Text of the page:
RESOLVED, That my Boozum teams with meny kind emoshuns towards the follerin individoouls, to whit namelee—Mis. Square Baxter, who Jenerusly refoozed to take a sent for a bottle of camfire; lawyer Perkinses wife who rit sum versis on the Eppisodes; the Editer of the Baldinsville "Bugle of Liberty," who nobly assisted me in wollupin my Kangeroo, which sagashus little cuss seriusly disturbed the Eppisodes by his outrajus screetchins & kickins up; Mis. Hirum Doolittle, who kindly furnisht sum cold vittles at a tryin time, when it wasunt konvenient to cook vittles at my hous; & the Peasleys, Parsunses & Watsunses fur there meny ax of kindness.

Trooly yures, Artemus Ward.


Dear Betsy: I write you this from Boston, "the Modern Atkins," as it is denomyunated, altho' I skurcely know what those air. I'll giv you a kursoory view of this city. I'll klassify the paragrafs under seprit headins, arter the stile of those Emblems of Trooth and Poority, the Washinton correspongdents!


The winder of my room commands a exileratin view of Copps' Hill, where Cotton Mather, the father of the Reformers and sich, lies berrid. There is men even now who worship Cotton, and there is wimin who wear him next their harts. But I do not weep for him. He's bin ded too lengthy. I ain't going to be absurd, like old Mr. Skillins, in our naberhood, who is ninety-six years of age, and gets drunk every 'lection day, and weeps Bitturly because he haint got no Parents. He's a nice Orphan, HE is.


Bunker Hill is over yonder in Charleston. In 1776 a thrillin dramy was acted out over there, in which the "Warren Combination" played star parts.


Old Mr. Fanuel is ded, but his Hall is still into full blarst. This is the Cradle in which the Goddess of Liberty was rocked, my Dear. The Goddess hasn't bin very well durin' the past few years, and the num'ris quack doctors she called in didn't help her any; but the old gal's physicians now are men who understand their bizness, Major-generally speakin', and I think the day is near when she'll be able to take her three meals a day, and sleep nights as comf'bly as in the old time.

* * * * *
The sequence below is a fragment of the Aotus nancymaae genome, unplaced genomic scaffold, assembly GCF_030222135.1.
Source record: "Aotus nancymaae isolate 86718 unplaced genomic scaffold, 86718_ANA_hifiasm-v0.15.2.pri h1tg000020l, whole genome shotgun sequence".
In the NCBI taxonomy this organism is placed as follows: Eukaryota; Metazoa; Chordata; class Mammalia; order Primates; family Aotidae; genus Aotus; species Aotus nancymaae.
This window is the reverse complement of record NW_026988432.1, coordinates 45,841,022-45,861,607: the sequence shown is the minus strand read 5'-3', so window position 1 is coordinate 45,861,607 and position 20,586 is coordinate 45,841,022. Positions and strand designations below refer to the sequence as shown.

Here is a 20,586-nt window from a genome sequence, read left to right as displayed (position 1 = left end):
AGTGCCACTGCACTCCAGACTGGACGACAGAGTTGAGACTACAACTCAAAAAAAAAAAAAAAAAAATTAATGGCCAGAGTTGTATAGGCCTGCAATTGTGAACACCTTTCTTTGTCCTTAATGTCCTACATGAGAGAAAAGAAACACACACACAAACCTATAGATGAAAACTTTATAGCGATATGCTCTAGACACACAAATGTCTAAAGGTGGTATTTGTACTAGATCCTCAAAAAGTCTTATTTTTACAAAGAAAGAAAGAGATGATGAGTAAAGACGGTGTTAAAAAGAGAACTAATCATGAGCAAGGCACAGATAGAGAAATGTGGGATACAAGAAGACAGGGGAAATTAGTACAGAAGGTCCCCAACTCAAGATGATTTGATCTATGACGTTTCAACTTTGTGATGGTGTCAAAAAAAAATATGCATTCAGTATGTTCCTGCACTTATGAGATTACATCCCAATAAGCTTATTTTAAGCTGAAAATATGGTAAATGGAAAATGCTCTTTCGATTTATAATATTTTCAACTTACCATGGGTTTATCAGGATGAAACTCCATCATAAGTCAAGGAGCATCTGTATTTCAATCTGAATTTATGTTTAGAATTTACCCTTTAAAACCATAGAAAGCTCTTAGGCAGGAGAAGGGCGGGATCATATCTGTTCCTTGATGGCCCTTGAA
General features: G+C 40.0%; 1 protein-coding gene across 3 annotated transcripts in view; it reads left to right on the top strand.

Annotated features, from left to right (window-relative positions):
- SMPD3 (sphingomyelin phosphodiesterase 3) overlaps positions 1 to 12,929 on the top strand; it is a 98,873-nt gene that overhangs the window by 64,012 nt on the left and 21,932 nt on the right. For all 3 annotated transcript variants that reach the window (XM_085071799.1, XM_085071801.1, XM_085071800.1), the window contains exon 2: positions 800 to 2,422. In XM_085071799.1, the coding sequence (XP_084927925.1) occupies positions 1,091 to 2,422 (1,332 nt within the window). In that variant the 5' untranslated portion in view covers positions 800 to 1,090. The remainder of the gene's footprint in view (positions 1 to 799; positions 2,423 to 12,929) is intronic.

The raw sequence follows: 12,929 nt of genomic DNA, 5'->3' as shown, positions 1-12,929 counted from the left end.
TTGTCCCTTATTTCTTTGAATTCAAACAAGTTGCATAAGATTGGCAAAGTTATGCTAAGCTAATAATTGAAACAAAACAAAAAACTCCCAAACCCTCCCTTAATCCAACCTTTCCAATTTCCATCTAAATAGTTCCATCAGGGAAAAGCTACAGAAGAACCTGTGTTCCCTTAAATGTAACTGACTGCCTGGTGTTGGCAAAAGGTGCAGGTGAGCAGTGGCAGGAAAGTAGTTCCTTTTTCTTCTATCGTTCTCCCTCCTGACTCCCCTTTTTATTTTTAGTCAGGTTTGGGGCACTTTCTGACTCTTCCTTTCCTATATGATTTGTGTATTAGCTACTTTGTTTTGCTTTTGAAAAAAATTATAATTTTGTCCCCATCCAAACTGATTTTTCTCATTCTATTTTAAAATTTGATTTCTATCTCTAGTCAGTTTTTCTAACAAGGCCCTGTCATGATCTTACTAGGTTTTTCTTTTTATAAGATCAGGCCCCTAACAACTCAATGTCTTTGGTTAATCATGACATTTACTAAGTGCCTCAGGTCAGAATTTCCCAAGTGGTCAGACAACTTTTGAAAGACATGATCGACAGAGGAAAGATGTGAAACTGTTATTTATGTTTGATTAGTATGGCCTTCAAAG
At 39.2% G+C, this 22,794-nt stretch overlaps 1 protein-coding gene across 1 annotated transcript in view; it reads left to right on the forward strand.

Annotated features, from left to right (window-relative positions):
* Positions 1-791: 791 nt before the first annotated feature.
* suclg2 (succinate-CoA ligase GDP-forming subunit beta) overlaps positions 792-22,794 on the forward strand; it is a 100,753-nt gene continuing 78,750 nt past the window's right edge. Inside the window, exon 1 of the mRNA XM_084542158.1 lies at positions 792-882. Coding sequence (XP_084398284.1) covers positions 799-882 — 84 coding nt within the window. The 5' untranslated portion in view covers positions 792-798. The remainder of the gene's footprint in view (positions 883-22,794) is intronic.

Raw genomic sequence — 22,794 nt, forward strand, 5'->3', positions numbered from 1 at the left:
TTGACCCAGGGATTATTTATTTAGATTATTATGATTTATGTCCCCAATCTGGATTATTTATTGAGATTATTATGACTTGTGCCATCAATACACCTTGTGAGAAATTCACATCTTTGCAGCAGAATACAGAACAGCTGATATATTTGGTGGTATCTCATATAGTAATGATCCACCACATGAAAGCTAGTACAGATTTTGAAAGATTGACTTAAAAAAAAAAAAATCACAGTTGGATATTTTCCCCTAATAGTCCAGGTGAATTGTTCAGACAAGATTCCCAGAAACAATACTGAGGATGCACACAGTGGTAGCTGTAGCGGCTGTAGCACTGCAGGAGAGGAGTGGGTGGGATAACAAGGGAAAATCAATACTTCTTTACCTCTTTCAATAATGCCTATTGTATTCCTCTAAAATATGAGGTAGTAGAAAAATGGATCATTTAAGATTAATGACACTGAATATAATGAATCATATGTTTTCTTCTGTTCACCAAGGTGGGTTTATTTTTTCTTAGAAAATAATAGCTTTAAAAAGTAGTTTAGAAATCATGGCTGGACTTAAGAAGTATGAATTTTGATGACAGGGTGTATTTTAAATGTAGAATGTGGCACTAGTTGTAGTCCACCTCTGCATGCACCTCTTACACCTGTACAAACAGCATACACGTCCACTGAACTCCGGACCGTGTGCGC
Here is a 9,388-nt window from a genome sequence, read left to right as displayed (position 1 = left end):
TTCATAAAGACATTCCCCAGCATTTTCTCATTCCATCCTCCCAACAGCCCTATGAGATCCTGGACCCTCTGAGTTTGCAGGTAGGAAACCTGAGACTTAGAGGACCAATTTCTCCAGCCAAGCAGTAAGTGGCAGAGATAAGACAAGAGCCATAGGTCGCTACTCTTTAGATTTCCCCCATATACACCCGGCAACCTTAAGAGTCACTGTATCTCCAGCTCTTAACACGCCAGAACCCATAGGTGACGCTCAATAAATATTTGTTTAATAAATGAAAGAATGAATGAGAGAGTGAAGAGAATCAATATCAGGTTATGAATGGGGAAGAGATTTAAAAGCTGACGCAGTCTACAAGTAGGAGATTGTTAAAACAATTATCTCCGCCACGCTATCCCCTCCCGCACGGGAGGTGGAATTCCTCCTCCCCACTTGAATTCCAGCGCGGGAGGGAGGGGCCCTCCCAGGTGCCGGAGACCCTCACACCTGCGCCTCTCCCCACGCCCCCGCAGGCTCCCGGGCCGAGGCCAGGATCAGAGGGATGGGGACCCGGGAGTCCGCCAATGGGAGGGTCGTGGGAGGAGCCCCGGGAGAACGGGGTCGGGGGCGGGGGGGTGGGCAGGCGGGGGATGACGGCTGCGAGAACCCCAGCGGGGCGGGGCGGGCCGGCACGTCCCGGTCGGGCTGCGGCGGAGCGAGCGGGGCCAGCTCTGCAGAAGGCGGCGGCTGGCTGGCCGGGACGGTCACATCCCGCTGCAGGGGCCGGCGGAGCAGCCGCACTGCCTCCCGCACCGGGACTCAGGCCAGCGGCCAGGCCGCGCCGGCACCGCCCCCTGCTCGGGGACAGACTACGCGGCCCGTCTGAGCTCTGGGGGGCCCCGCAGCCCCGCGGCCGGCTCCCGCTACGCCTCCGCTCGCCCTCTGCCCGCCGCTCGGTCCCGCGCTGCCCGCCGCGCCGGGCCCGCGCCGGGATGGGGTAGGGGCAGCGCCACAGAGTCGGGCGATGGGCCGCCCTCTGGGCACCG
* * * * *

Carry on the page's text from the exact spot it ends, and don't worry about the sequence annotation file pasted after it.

It is here, as ushil; and the low cuss who called it a Wacant Lot, and wanted to know why they didn't ornament it with sum Bildins', is a onhappy Outcast in Naponsit.


The State House is filled with Statesmen, but sum of 'em wear queer hats. They buy 'em, I take it, of hatters who carry on hat stores down-stairs in Dock Square, and whose hats is either ten years ahead of the prevailin' stile, or ten years behind it—jest as a intellectooal person sees fit to think about it. I had the pleasure of talkin' with sevril members of the legislatur. I told 'em the Eye of 1000 ages was onto we American peple of to-day. They seemed deeply impressed by the remark, and wantid to know if I had seen the Grate Orgin?


This celebrated institootion of learnin is pleasantly situated in the Bar-room of Parker's in School street, and has poopils from all over the country.

I had a letter yes'd'y, by the way, from our mootual son, Artemus, Jr., who is at Bowdoin College in Maine. He writes that he's a Bowdoin Arab. & is it cum to this? Is this Boy as I nurtered with a Parent's care into his childhood's hour—is he goin' to be a Grate American humorist? Alars! I fear it is too troo. Why didn't I bind him out to the Patent Travellin Vegetable Pill Man, as was struck with his appearance at our last County Fair, & wanted him to go with him and be a Pillist? Ar, these Boys—they little know how the old folks worrit about 'em. But my father he never had no occasion to worrit about me. You know, Betsy, that when I fust commenced my career as a moral exhibitor with a six-legged cat and a Bass drum, I was only a simple peasant child—skurce 15 Summers had flow'd over my yoothful hed. But I had sum mind of my own. My father understood this. "Go," he sed—"go, my son, and hog the public!" (he ment, "knock em," but the old man was allus a little given to slang). He put his withered han' tremblinly onto my hed, and went sadly into the house. I thought I saw tears tricklin down his venerable chin, but it might hav been tobacker jooce. He chaw'd.